Give Europe’s steel sector level playing field, industry chiefs tell EC
The heads of 64 European steel companies have called for a “level playing field” in the absence of a global carbon reduction policy, steel association Eurofer said on Wednesday March 12.
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The most efficient steelmaking plants should be given 100% emissions allowances and carbon costs should be passed on to industry through energy prices must be fully compensated, the company chiefs said in a February 28 petition to European heads of state.
“Hopes for the early conclusion of a global agreement providing a level playing field have been dashed,” the petition said. “The likelihood of an agreement in 2015 creating a truly level playing field is remote.”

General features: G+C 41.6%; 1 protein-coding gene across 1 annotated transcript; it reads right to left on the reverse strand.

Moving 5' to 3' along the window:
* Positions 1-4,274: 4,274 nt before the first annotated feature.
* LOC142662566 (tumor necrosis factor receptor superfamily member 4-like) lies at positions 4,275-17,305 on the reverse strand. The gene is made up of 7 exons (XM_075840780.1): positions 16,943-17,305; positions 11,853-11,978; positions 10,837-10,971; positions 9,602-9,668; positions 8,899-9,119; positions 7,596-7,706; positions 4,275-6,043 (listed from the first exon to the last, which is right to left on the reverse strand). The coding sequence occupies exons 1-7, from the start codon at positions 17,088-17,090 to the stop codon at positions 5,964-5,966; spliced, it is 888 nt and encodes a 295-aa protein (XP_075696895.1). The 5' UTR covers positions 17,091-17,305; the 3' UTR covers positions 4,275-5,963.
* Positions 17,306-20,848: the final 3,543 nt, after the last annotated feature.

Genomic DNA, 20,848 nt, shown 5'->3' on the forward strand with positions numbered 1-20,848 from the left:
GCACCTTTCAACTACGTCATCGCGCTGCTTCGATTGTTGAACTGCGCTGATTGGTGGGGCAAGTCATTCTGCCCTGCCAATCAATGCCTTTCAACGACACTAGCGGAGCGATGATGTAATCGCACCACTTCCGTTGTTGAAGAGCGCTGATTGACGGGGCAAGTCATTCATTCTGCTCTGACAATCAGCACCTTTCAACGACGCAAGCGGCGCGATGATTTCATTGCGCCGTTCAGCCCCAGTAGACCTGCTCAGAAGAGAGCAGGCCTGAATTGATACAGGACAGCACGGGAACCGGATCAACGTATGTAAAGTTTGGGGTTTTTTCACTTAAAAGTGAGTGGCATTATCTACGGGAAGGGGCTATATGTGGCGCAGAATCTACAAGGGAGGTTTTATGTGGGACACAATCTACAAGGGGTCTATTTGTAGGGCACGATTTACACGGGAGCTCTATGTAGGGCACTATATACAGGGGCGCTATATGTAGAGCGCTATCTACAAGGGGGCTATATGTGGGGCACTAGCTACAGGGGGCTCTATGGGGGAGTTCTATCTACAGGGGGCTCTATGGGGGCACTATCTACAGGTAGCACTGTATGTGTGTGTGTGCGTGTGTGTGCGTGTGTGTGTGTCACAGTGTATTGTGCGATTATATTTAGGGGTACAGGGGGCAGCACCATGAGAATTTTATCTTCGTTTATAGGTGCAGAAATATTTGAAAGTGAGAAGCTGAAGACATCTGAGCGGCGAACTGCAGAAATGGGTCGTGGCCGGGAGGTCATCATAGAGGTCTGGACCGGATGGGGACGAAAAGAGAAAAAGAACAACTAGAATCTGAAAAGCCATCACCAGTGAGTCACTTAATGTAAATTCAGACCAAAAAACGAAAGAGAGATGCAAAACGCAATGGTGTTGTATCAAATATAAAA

The signatories include Eurofer president (and Voestalpine ceo) Wolfgang Eder, ArcelorMittal Europe ceo Aditya Mittal and Tata Steel Europe ceo Karl Koehler.
They believe that a win-win energy and climate policy for the EU can be found that does not damage Europe’s steel industry.
The petition was delivered ahead of the European Council’s monthly meeting in Brussels on March 20-21, which is expected to focus on industrial competitiveness and energy and climate policies.
The EU must cut emissions by 40% below 1990 levels and generate 27% of its energy from renewable sources by 2030, according to the EU’s 2030 framework for climate and energy policies, announced in January.
This differs from previous EU renewables targets because the 27% target is not binding on each member state individually, but on the EU as a whole, with each member state making an appropriate contribution.
In response, a group of energy ministers from smaller EU nations told the EU Council of Ministers in March that they are not willing to sacrifice steelmaking competitiveness to meet these 2030 emissions targets.
European steelmakers are concerned that efforts to reduce emissions within the EU, such as the Emissions Trading Scheme (ETS), are harming their competitiveness in global terms, as other steelmaking nations and regions do not bear the same costs.